Regardless if you are a smoker, you have been told over and over that it’s bad for you. While the statistics bear that out, smokers tend to die about 10 years earlier than non-smokers, what about the impact it has on your ability to play baseball?
In the photo used at the top of this article, Yogi Berra and Joe DiMaggio (two Baseball Hall of Famers) can be seen lighting up after sweeping the World Series. Keep in mind that the early 1950’s was the peak of smoking in the United States. Both men had also served in the U.S. Army during World War II where cigarettes were given to soldiers in their K rations.
Physiology of Smoking
If you are even a casual smoker, this is how your physiology is affected by smoking while playing baseball (and really doing any type of exercise).
Smoking harms your ability to exercise and restricts physical fitness. In short, smoking decreases athletic performance.
Let’s get into the details of how and why and what you can do to play baseball at a higher level by quitting or at least cutting back.
Smoke contains nicotine and carbon monoxide. These chemicals make your blood “sticky” and narrow your arteries.
When you exercise, increased blood flow is designed to deliver more oxygen to your heart, skeletal muscles, and organs. Narrowing those arteries causes a decrease in blood flow. This makes the exercise harder. If your muscles don’t get the oxygen they need fast enough, your body can’t perform well.
Nicotine will cause vasoconstriction (narrowing) of vessels supplying non-skeletal muscles, but vasodilation (widening) of vessels which supply skeletal muscles.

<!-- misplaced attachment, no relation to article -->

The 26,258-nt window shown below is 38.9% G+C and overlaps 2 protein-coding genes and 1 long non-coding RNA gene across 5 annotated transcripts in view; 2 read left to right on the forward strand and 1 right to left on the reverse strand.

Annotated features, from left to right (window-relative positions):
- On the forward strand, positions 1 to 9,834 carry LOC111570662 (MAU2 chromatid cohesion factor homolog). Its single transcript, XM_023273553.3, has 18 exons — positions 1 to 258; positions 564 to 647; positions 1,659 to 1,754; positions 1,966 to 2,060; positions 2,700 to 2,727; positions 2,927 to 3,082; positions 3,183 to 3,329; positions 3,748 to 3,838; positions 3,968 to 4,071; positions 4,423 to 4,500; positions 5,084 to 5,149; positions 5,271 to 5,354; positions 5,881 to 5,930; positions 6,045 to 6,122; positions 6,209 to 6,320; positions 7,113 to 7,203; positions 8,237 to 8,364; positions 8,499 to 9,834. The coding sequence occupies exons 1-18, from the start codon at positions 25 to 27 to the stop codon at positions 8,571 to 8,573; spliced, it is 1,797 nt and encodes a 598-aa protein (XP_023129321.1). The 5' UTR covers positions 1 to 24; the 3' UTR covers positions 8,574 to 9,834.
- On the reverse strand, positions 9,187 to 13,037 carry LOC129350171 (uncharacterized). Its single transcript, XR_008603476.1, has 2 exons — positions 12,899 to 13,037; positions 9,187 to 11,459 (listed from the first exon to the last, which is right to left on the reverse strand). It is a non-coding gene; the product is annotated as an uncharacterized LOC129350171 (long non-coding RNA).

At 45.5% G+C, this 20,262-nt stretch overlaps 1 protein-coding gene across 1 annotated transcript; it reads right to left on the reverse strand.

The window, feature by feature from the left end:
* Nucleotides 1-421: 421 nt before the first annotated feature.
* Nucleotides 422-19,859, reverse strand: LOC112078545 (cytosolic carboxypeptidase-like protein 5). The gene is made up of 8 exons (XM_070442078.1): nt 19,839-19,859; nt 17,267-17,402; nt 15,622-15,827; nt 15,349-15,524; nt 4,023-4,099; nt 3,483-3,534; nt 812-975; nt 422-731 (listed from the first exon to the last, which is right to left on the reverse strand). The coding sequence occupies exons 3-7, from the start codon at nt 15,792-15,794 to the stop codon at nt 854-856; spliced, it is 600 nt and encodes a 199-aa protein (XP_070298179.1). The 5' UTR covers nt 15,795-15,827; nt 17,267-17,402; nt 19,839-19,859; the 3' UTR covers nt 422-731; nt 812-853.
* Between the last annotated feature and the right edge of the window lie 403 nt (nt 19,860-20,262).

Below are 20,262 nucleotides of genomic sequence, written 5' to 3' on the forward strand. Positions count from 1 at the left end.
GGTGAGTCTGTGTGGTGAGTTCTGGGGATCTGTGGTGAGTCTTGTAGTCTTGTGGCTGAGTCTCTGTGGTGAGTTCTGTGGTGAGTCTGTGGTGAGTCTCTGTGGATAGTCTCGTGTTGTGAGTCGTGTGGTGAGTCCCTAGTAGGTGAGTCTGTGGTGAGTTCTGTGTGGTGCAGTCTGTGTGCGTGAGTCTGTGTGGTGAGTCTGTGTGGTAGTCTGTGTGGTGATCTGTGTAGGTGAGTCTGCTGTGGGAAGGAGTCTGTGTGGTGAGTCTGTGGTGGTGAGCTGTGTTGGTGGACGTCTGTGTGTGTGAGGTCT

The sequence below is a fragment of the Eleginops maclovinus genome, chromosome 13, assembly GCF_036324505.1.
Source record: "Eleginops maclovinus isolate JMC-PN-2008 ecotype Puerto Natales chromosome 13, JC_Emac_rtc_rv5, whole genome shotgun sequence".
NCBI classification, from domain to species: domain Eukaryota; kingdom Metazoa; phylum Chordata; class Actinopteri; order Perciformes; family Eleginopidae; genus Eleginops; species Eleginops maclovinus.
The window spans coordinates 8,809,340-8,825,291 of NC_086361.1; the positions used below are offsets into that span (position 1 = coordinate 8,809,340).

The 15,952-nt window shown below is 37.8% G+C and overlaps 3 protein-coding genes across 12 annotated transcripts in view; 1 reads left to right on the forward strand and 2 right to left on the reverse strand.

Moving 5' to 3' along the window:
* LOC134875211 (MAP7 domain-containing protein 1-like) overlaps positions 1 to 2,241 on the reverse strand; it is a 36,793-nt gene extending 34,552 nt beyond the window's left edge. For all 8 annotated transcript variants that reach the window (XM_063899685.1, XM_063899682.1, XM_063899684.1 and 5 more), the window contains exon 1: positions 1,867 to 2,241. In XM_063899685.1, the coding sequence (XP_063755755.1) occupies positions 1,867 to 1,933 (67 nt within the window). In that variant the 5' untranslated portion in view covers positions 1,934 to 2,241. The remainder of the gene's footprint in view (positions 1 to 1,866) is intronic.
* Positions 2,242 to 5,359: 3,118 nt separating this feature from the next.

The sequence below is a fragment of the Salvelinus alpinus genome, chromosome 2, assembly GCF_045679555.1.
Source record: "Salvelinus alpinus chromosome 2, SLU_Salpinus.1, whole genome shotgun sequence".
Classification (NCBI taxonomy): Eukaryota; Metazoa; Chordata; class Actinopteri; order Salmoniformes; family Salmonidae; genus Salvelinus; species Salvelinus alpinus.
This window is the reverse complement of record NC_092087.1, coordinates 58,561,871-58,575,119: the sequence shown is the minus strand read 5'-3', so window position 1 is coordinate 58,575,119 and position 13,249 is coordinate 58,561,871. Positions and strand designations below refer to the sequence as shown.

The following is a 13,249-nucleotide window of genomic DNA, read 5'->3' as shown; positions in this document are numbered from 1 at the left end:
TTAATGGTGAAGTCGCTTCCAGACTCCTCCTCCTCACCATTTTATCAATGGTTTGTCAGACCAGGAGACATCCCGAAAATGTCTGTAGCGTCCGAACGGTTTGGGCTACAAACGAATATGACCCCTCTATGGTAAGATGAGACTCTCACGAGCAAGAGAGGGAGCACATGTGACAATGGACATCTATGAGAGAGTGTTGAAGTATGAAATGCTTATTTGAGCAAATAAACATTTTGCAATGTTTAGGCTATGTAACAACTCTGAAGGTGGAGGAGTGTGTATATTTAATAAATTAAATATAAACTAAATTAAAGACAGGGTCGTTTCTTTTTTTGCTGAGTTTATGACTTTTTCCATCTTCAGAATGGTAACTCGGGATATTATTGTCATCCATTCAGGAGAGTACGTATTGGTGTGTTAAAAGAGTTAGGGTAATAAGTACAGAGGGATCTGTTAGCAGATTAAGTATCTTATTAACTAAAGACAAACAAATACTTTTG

There is also the effects of inhaling carbon monoxide and carbon dioxide from the smoke. You have forces fighting to both dilate and constrict skeletal muscle vessels, combined with the fact that some of your hemoglobin is now actually bound to both CO2 and CO and not just pure oxygen (O2) and your muscles tire much more rapidly.
Smoking elevates your resting heart rate, (the number of beats per minute when you are not active). Physical activity can raise your heart rate to dangerous levels.
Smoking ‘high nicotine’ content cigarettes increased cardiac output by 32%. For ‘low nicotine’ content cigarettes increased cardiac output by 13%. These effects lasted for approximately one hour after smoking a single cigarette.
What does this mean? Well, the article states the stroke volume stayed the same, so smoking cigarettes doesn’t make your heart stronger, it makes your heart beat faster. In other words, your heart becomes slightly tachycardic (faster beating). This may seem insignificant, but if you consider that cardiac output can vary anywhere from 20%-50% while exercising, adding the effect of smoking to that is likely to 1) prematurely tire the heart muscle(s) and 2) increase the likelihood of a heart attack during exercise.
Smoking hurts your lung capacity. Cigarette smoke contains tar that coats your lungs. Alveoli, the tiny air sacs in your lungs, lose their elasticity. Your lungs tissue becomes irritated and inflamed. This causes the production of phlegm and congestion. Even smoking just a few cigarettes a day can cause deoxygenation. If your lungs don’t work well (decreased lung capacity), you will limit your ability to exercise.
To run the bases, you need to inhale more air. When you are trying to leg out a double, your VO2 (volume of oxygen inhaled) increases significantly, but this cannot happen if your airways are constricted.
Exercise Can Help You Quit
Here’s the good news! Exercise reduces cravings, decreases resting heart rate, increases blood circulation, improves lung function and overall physical performance. It can also help you to reduce stress and manage withdrawal symptoms if you’re trying to quit smoking.